Ridiculed, scorned, or deliberately ignored, the truth about anything is quirky and awkward when it first emerges. Germinating at the margins of familiarity, the seeds of truth are anomalous occurrences. Out of context—like invasive weeds that do not belong in the well-established terrains of cultural consensus—these anomalies become especially troublesome when they gather to the point that they can no longer be ignored. Then they pose a serious threat, that of undermining the confidence of the existing field, as their blossoming opens the mind into completely uncharted realities and extraordinary possibilities. Beware—these flowers are not for picking! Each belonging to itself alone, the knowledge they carry can never be taken, only gifted. The knowledge they gift can never be owned, only shared. Respectfully. In the end, all knowledge is only ever borrowed.

Back in the Peruvian Jungle, Don M had learned how to diagnose and treat his patients from the knowledge that more than one hundred Amazonian plants had gifted him. He had done his first dieta with his grandfather when he was just a boy. After a few dietas with various maestros, the time had come for him to start dieting alone. During one of these solo dietas in the middle of the jungle, the spirits of the plants had called him by name and gifted him with dreams, visions, and, of course, their precious medicine songs (icaros). These icaros are whistled or sung by the shaman during ceremonial or curative rituals to deliver the required medicine, depending on the needs and conditions of the patients. During my visit, Don M explained that each plant has its own song and its own language to sing it. “Some sing in Shipibo,” Don M said, “others sing in Quechua, like Mama Coca—the coca plant.” And some sing in “other ways”—and he was able to sing these songs during ceremonies even if the language was unknown to him (or simply other-than-human).

For thousands of years, indigenous healers, witchdoctors, and shamans around the world have been learning the songs of plants.

As I had experienced myself, these songs are not metaphors but tangible gestures of a plant’s fondness to communicate and relate to the human through kinship. They are a blessing that grants the human person access to the enriching powers of the plant person, an invaluable gift generously entrusted to the heart of the shaman as the keeper of knowledge. And for thousands of years, indigenous healers, witchdoctors, and shamans around the world have been learning the songs of plants as a way of communicating with these other-than-human persons and acknowledging them as the guarantors of human existence, the true philanthropists of the world. A relationship built on this premise can only engender a deep sense of gratitude and humbleness that awakens our role as custodians with a duty of care and respect toward these other beings and the vital knowledge they enrich us with.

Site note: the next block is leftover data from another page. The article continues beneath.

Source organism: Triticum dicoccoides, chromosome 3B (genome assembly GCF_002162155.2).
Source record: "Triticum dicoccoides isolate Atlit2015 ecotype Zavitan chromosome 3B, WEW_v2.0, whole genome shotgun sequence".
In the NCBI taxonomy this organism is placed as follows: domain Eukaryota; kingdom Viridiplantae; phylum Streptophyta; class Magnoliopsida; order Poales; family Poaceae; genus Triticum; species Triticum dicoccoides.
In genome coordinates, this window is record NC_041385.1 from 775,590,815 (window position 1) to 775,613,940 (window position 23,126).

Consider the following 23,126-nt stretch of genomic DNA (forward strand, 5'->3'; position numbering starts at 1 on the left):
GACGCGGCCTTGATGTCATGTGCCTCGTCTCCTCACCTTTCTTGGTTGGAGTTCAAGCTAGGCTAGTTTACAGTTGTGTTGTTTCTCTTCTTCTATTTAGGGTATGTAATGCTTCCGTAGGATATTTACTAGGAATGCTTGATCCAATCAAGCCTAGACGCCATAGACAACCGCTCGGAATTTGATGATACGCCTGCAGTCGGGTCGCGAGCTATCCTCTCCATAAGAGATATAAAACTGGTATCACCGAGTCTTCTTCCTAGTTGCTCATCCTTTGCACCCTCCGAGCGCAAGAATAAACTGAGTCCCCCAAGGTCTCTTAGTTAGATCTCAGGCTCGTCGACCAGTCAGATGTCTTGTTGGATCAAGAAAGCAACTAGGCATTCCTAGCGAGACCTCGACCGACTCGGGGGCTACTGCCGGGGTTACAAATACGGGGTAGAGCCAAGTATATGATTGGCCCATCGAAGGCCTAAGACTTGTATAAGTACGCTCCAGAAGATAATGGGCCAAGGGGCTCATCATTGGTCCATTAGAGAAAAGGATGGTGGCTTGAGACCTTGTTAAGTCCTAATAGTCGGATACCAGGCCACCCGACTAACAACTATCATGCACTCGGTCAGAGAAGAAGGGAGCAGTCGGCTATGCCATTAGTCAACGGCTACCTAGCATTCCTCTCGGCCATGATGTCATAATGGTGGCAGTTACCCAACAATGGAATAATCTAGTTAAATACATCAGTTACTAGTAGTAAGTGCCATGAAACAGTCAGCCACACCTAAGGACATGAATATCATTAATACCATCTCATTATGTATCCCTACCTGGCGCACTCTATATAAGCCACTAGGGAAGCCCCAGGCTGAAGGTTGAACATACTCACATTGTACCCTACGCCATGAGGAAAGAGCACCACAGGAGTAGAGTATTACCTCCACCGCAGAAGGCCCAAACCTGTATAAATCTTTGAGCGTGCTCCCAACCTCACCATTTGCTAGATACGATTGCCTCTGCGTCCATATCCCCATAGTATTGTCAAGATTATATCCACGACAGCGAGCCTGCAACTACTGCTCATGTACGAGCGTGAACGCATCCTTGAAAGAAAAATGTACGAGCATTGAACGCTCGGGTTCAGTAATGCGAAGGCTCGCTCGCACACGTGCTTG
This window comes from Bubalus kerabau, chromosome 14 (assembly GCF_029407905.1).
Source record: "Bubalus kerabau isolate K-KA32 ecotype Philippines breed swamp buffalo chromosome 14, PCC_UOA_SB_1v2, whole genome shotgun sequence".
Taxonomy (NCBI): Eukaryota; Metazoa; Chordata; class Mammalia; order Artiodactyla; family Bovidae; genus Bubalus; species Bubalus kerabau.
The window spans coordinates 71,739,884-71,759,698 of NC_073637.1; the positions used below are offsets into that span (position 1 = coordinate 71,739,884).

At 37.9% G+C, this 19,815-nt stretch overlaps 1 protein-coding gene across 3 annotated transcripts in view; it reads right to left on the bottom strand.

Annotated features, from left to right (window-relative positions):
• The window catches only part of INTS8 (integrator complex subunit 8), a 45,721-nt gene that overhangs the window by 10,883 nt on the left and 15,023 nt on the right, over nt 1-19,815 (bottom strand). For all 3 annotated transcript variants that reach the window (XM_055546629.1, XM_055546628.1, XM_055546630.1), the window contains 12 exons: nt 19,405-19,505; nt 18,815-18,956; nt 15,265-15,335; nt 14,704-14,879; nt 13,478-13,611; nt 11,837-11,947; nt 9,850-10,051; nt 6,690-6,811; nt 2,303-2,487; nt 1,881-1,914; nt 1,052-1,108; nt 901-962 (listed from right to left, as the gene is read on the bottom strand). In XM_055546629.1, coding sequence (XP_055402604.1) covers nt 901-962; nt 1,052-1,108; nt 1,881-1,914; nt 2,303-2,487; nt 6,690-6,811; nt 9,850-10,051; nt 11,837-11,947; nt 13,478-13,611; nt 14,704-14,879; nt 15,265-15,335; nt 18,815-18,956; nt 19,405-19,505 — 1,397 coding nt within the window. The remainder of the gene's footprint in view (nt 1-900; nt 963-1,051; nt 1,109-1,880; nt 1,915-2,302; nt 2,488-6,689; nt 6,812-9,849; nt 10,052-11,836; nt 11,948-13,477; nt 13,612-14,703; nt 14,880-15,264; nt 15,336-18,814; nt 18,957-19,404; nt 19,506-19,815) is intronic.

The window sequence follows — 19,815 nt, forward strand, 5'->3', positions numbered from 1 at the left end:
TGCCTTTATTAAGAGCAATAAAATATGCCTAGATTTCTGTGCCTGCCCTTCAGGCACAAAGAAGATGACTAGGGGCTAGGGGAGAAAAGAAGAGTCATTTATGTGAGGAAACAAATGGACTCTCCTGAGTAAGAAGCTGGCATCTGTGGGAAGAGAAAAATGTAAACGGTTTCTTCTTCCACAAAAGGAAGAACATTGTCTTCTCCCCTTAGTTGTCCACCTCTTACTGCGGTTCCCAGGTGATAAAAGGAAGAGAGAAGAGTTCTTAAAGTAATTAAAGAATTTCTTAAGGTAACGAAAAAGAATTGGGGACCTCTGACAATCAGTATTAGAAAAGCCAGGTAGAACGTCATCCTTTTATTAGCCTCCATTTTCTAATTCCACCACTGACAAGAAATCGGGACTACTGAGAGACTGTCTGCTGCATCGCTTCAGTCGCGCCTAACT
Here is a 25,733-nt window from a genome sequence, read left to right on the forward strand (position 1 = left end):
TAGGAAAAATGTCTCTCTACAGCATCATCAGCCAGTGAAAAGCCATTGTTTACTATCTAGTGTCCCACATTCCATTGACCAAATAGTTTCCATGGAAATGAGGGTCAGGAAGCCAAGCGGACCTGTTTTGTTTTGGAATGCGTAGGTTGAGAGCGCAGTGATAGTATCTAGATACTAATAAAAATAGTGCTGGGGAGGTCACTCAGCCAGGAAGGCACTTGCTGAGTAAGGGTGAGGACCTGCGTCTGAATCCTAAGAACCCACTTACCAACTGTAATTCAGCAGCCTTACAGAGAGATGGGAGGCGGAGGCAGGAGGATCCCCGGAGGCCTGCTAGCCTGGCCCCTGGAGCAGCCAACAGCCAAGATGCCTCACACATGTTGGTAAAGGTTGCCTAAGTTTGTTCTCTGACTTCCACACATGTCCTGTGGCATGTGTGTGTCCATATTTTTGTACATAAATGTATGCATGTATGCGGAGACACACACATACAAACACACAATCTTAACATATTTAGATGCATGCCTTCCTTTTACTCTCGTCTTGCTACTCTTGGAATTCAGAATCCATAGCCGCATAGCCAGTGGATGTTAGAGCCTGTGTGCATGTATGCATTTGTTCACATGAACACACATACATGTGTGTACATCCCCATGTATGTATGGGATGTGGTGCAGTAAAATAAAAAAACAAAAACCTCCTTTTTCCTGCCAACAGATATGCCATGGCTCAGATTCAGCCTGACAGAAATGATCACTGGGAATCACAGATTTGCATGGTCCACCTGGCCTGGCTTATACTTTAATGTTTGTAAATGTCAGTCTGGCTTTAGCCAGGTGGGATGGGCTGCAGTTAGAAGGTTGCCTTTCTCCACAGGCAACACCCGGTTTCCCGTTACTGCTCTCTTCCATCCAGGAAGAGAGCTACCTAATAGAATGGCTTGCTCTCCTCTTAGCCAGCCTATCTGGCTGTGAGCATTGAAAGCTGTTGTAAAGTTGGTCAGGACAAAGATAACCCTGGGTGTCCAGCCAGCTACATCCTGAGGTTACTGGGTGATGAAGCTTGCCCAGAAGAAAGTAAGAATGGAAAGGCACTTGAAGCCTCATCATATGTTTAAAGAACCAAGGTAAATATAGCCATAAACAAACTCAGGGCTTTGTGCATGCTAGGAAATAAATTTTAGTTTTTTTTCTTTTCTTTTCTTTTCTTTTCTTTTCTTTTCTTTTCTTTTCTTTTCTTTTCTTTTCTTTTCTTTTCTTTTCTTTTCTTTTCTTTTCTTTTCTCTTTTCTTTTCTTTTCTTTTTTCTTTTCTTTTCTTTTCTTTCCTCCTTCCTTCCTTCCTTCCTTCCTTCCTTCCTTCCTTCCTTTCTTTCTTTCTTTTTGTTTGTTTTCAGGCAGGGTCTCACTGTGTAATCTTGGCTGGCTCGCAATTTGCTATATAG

Without idealizing them unnecessarily, it is fair to say that many indigenous cultures have maintained strong traditional systems of custodianship over these relationships to safeguard their knowledge and uphold the associated responsibilities for their use. It is quite the opposite in contemporary Western society, where the lack of appreciation for the preciousness of our relationship with these vegetal others has promoted a destructive attitude that fails to recognize both our absolute dependence on these relationships and our obligation to protect, nurture, and care for them. In this state of neglect and disregard, the cultural construction of plants as objects becomes an indispensable distortion—wheat, oats, and barley are reduced to slavery as crops on production lines and eucalyptus and pine trees tamed and confined in plantation camps, often far away from home, while the unruliness of a natural rainforest is burned or bulldozed to be deplorably eradicated—to support our utilitarian exploitation and monopolization of these vegetal beings as “resources” and to justify our misappropriation and misuse of the knowledge they have brought to humanity.